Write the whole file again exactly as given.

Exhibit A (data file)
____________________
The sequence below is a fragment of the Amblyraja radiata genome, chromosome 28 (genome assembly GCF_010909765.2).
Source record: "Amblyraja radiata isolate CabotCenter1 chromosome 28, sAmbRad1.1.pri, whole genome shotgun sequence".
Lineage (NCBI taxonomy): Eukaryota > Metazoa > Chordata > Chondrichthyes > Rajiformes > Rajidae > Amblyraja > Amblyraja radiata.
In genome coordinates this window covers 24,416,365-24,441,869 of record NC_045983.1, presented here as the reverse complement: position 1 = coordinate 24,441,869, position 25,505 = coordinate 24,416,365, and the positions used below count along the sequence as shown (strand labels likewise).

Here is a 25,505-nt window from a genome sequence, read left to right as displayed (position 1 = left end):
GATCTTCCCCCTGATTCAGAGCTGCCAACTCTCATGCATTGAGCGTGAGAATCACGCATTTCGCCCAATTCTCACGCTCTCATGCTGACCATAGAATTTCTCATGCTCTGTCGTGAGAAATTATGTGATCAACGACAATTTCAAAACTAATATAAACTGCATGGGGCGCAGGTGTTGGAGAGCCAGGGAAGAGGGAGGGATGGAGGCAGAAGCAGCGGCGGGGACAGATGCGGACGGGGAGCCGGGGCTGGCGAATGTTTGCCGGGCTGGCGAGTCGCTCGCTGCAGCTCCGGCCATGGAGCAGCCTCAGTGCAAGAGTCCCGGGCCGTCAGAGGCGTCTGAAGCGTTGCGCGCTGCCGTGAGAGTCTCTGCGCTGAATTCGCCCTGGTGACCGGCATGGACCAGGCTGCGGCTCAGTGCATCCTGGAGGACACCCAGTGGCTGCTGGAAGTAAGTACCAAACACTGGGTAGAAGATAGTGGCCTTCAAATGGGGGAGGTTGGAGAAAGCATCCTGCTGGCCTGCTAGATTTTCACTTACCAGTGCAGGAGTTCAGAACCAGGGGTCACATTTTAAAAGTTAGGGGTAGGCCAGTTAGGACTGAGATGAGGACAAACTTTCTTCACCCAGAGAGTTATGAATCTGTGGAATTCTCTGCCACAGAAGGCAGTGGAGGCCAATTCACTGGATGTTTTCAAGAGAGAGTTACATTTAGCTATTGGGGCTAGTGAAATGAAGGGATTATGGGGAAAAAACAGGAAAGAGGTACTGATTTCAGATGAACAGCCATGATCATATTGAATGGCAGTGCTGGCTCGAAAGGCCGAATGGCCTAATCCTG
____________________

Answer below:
The sequence below is a fragment of the Amblyraja radiata genome, chromosome 28 (genome assembly GCF_010909765.2).
Source record: "Amblyraja radiata isolate CabotCenter1 chromosome 28, sAmbRad1.1.pri, whole genome shotgun sequence".
Lineage (NCBI taxonomy): Eukaryota > Metazoa > Chordata > Chondrichthyes > Rajiformes > Rajidae > Amblyraja > Amblyraja radiata.
In genome coordinates this window covers 24,416,365-24,441,869 of record NC_045983.1, presented here as the reverse complement: position 1 = coordinate 24,441,869, position 25,505 = coordinate 24,416,365, and the positions used below count along the sequence as shown (strand labels likewise).

Here is a 25,505-nt window from a genome sequence, read left to right as displayed (position 1 = left end):
GATCTTCCCCCTGATTCAGAGCTGCCAACTCTCATGCATTGAGCGTGAGAATCACGCATTTCGCCCAATTCTCACGCTCTCATGCTGACCATAGAATTTCTCATGCTCTGTCGTGAGAAATTATGTGATCAACGACAATTTCAAAACTAATATAAACTGCATGGGGCGCAGGTGTTGGAGAGCCAGGGAAGAGGGAGGGATGGAGGCAGAAGCAGCGGCGGGGACAGATGCGGACGGGGAGCCGGGGCTGGCGAATGTTTGCCGGGCTGGCGAGTCGCTCGCTGCAGCTCCGGCCATGGAGCAGCCTCAGTGCAAGAGTCCCGGGCCGTCAGAGGCGTCTGAAGCGTTGCGCGCTGCCGTGAGAGTCTCTGCGCTGAATTCGCCCTGGTGACCGGCATGGACCAGGCTGCGGCTCAGTGCATCCTGGAGGACACCCAGTGGCTGCTGGAAGTAAGTACCAAACACTGGGTAGAAGATAGTGGCCTTCAAATGGGGGAGGTTGGAGAAAGCATCCTGCTGGCCTGCTAGATTTTCACTTACCAGTGCAGGAGTTCAGAACCAGGGGTCACATTTTAAAAGTTAGGGGTAGGCCAGTTAGGACTGAGATGAGGACAAACTTTCTTCACCCAGAGAGTTATGAATCTGTGGAATTCTCTGCCACAGAAGGCAGTGGAGGCCAATTCACTGGATGTTTTCAAGAGAGAGTTACATTTAGCTATTGGGGCTAGTGAAATGAAGGGATTATGGGGAAAAAACAGGAAAGAGGTACTGATTTCAGATGAACAGCCATGATCATATTGAATGGCAGTGCTGGCTCGAAAGGCCGAATGGCCTAATCCTG